Cookies on this website

We use cookies to ensure that we give you the best experience on our website. If you click 'Accept all cookies' we'll assume that you are happy to receive all cookies and you won't see this message again. If you click 'Reject all non-essential cookies' only necessary cookies providing core functionality such as security, network management, and accessibility will be enabled. Click 'Find out more' for information on how to change your cookie settings.

A new study led by University of Oxford researchers on over 82,000 participants has shown that difficulty hearing spoken conversations is associated with up to 91% increased risk of dementia.

Elderly woman with hearing aid on grey background. Close up.

Hearing impairment affects around 1.5 billion individuals worldwide (World Health Organization), and there is growing evidence that this could increase the risk of dementia. A major component of hearing impairment is difficulty hearing speech in noisy environments (speech-in-noise hearing impairment). This can have a large impact on the day-to-day functioning of affected individuals who can struggle to follow conversations or hear announcements in noisy environments. However, until now it was unclear whether difficulty hearing speech-in-noise was associated with developing dementia.

This has now been robustly investigated in a new study led by the University of Oxford’s Nuffield Department of Population Health (NDPH) published today in Alzheimer's & Dementia: The Journal of the Alzheimer's Association. The study involved over 82,000 women and men aged 60 years or older from UK Biobank. At the beginning of the study, participants were asked to identify spoken numbers against a background of white noise and based on this test were grouped by the researchers into normal, insufficient and poor speech-in-noise hearing.

Read the full story on the University of Oxford website.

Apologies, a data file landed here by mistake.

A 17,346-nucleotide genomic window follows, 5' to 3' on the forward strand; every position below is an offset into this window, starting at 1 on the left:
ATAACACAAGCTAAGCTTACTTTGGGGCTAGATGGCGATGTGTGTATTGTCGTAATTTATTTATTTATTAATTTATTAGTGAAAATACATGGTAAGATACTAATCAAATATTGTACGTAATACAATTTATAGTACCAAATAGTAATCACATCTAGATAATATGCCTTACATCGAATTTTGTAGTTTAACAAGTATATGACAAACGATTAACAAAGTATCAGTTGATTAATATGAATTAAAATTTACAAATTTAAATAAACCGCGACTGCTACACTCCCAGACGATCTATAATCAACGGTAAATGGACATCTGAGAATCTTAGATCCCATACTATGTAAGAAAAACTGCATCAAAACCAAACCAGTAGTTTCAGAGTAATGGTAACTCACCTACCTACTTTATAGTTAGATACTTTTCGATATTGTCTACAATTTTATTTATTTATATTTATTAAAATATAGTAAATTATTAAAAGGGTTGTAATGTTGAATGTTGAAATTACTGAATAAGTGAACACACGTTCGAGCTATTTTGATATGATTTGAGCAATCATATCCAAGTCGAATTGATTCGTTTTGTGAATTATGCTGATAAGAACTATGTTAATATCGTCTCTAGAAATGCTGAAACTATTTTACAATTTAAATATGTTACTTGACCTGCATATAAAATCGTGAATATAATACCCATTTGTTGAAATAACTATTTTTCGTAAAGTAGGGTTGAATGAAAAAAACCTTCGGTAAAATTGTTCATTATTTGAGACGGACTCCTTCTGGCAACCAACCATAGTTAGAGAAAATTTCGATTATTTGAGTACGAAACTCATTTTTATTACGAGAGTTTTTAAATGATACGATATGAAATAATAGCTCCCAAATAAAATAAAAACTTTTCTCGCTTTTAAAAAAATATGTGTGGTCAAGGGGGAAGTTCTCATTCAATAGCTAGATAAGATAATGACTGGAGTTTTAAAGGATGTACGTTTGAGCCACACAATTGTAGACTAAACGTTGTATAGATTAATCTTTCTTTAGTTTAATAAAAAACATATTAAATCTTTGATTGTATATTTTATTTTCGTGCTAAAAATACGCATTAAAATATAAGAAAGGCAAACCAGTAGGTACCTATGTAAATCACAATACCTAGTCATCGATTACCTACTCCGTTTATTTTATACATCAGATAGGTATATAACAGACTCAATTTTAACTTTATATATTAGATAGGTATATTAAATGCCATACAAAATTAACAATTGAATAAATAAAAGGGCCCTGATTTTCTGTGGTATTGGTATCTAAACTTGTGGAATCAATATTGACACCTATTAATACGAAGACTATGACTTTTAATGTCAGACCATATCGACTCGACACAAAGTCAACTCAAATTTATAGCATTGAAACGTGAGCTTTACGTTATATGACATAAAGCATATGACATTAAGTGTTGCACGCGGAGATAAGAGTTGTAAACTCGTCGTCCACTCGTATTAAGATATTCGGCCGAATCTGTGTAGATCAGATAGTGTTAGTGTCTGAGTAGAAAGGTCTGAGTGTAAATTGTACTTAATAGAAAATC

Similar stories

New evidence for how our brains handle surprise

A new study from the Bruno Group is challenging our perceptions of how the different regions of the cerebral cortex function. A group of ‘quiet’ cells in the somatosensory cortex that rarely respond to touch have been found to react mainly to surprising circumstances. The results suggest their function is not necessarily driven by touch, but may indicate an important and previously unidentified role across all the major cortices.

Language learning difficulties in children linked to brain differences

A new study using MRI has revealed structural brain changes in children with developmental language disorder (DLD), a common but under-recognised difficulty in language learning. Children with DLD aged 10-15 showed reduced levels of myelin in areas of the brain associated with speaking and listening to others, and areas involved in learning new skills. This finding is a significant advance in our understanding of DLD and these brain differences may explain the poorer language outcomes in this group.

The Gene Therapists Headline at Glastonbury 2022

Rosie Munday writes about her experience taking science to the masses at the Glastonbury Festival.

New research reveals relationship between particular brain circuits and different aspects of mental wellbeing

Researchers at the University of Oxford have uncovered previously unknown details about how changes in the brain contribute to changes in wellbeing.

Night-time blood pressure assessment is found to be important in diagnosing hypertension

Around 15% of people aged 40-75 may have a form of undiagnosed high blood pressure (hypertension) that occurs only at night-time. Because they do not know about this, and therefore are not being treated for it, they are at a higher risk of cardiovascular disease such as stroke, heart failure, and even death, suggests new research from the University of Oxford published in the British Journal of General Practice.